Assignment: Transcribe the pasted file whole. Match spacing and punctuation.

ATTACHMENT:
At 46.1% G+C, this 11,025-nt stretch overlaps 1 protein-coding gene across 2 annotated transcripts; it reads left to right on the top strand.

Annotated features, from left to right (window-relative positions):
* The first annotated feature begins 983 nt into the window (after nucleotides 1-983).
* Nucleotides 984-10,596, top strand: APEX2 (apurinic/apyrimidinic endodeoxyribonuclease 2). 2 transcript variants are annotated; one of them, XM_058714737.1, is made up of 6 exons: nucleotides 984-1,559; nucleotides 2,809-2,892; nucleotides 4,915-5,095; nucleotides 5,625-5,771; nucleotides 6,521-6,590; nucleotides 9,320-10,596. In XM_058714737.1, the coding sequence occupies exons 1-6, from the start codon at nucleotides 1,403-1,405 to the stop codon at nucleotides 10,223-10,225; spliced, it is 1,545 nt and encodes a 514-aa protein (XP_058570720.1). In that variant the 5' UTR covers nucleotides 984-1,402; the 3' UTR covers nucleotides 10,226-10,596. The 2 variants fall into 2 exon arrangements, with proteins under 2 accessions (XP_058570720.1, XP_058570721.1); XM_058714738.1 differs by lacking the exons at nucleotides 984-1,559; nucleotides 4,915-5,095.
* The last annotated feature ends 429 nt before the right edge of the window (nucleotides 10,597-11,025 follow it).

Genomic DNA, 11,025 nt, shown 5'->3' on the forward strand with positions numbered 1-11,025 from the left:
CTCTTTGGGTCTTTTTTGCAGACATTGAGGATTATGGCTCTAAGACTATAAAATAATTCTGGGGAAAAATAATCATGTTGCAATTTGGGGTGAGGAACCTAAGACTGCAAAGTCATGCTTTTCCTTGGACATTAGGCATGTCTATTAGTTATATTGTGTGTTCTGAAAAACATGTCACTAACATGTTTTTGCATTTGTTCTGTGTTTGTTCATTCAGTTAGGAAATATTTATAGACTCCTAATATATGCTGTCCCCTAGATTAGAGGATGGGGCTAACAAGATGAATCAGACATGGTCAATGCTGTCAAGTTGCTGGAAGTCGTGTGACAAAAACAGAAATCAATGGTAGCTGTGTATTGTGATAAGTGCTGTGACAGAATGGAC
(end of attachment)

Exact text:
At 46.1% G+C, this 11,025-nt stretch overlaps 1 protein-coding gene across 2 annotated transcripts; it reads left to right on the top strand.

Annotated features, from left to right (window-relative positions):
* The first annotated feature begins 983 nt into the window (after nucleotides 1-983).
* Nucleotides 984-10,596, top strand: APEX2 (apurinic/apyrimidinic endodeoxyribonuclease 2). 2 transcript variants are annotated; one of them, XM_058714737.1, is made up of 6 exons: nucleotides 984-1,559; nucleotides 2,809-2,892; nucleotides 4,915-5,095; nucleotides 5,625-5,771; nucleotides 6,521-6,590; nucleotides 9,320-10,596. In XM_058714737.1, the coding sequence occupies exons 1-6, from the start codon at nucleotides 1,403-1,405 to the stop codon at nucleotides 10,223-10,225; spliced, it is 1,545 nt and encodes a 514-aa protein (XP_058570720.1). In that variant the 5' UTR covers nucleotides 984-1,402; the 3' UTR covers nucleotides 10,226-10,596. The 2 variants fall into 2 exon arrangements, with proteins under 2 accessions (XP_058570720.1, XP_058570721.1); XM_058714738.1 differs by lacking the exons at nucleotides 984-1,559; nucleotides 4,915-5,095.
* The last annotated feature ends 429 nt before the right edge of the window (nucleotides 10,597-11,025 follow it).

Genomic DNA, 11,025 nt, shown 5'->3' on the forward strand with positions numbered 1-11,025 from the left:
CTCTTTGGGTCTTTTTTGCAGACATTGAGGATTATGGCTCTAAGACTATAAAATAATTCTGGGGAAAAATAATCATGTTGCAATTTGGGGTGAGGAACCTAAGACTGCAAAGTCATGCTTTTCCTTGGACATTAGGCATGTCTATTAGTTATATTGTGTGTTCTGAAAAACATGTCACTAACATGTTTTTGCATTTGTTCTGTGTTTGTTCATTCAGTTAGGAAATATTTATAGACTCCTAATATATGCTGTCCCCTAGATTAGAGGATGGGGCTAACAAGATGAATCAGACATGGTCAATGCTGTCAAGTTGCTGGAAGTCGTGTGACAAAAACAGAAATCAATGGTAGCTGTGTATTGTGATAAGTGCTGTGACAGAATGGAC